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http://dx.doi.org/10.1002/mabi.201900004DOI Listing
May 2019

From concept to in vivo testing: Microcontainers for oral drug delivery.

J Control Release 2017 Dec 18;268:343-351. Epub 2017 Oct 18.

Department of Micro- and Nanotechnology, Technical University of Denmark, Ørsteds Plads 345C, 2800 Kgs. Lyngby, Denmark.

This work explores the potential of polymeric micrometer sized devices (microcontainers) as oral drug delivery systems (DDS). Arrays of detachable microcontainers (D-MCs) were fabricated on a sacrificial layer to improve the handling and facilitate the collection of individual D-MCs. A model drug, ketoprofen, was loaded into the microcontainers using supercritical CO impregnation, followed by deposition of an enteric coating to protect the drug from the harsh gastric environment and to provide a fast release in the intestine. In vitro, in vivo and ex vivo studies were performed to assess the viability of the D-MCs as oral DDS. D-MCs improved the relative oral bioavailability by 180% within 4h, and increased the absorption rate by 2.4 times compared to the control. This work represents a significant step forward in the translation of these devices from laboratory to clinic.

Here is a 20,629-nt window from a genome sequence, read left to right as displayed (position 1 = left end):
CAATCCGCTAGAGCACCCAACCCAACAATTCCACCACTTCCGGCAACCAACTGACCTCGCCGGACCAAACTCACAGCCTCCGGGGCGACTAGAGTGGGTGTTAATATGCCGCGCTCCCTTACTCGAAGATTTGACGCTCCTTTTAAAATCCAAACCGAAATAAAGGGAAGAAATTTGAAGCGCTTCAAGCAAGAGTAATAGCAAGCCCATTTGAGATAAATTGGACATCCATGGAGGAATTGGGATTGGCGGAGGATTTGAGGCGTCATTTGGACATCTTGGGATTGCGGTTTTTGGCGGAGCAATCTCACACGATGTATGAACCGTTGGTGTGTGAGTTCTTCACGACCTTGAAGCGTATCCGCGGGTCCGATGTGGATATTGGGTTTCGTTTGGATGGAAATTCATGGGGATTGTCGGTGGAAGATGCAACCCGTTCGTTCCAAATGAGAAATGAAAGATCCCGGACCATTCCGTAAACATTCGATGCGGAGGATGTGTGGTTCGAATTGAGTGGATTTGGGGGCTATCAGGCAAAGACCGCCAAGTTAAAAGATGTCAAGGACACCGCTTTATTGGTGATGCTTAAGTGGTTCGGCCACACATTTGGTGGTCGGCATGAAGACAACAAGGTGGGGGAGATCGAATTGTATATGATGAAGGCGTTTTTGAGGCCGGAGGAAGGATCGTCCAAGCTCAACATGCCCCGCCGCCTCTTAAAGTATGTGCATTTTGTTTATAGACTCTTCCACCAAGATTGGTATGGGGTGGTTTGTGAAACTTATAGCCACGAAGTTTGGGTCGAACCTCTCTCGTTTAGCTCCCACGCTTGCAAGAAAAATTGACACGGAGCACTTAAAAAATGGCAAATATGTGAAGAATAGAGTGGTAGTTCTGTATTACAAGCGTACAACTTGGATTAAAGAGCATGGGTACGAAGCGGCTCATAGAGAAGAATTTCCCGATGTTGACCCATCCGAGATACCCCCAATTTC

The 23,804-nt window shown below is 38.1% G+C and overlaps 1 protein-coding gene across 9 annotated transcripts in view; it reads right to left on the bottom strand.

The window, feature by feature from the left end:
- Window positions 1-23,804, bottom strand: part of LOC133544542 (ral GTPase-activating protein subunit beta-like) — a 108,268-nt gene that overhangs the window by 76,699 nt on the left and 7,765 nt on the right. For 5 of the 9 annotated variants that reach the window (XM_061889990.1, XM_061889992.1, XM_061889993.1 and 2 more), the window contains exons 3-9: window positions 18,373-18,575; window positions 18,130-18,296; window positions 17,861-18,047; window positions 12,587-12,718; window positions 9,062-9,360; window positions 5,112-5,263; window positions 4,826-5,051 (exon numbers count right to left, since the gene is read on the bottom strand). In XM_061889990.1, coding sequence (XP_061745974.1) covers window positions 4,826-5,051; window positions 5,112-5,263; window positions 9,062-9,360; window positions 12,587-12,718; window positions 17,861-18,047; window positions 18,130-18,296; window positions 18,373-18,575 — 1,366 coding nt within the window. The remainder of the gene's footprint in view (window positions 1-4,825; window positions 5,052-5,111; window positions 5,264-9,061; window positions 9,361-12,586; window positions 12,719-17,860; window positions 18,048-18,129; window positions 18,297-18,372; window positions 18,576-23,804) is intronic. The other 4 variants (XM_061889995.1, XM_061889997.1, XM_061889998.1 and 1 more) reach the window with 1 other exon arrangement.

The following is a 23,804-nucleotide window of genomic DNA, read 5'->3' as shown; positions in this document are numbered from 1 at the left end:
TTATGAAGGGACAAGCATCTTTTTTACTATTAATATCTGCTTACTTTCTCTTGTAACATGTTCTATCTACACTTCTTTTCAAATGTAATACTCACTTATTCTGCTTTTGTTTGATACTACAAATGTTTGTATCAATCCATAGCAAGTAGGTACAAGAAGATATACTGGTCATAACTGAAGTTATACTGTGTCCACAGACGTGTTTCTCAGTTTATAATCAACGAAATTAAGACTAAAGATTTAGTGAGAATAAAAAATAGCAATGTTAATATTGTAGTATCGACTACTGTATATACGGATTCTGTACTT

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http://dx.doi.org/10.1016/j.jconrel.2017.10.013DOI Listing
December 2017

Scene reassembly after multimodal digitization and pipeline evaluation using photorealistic rendering.

Appl Opt 2017 Sep;56(27):7679-7690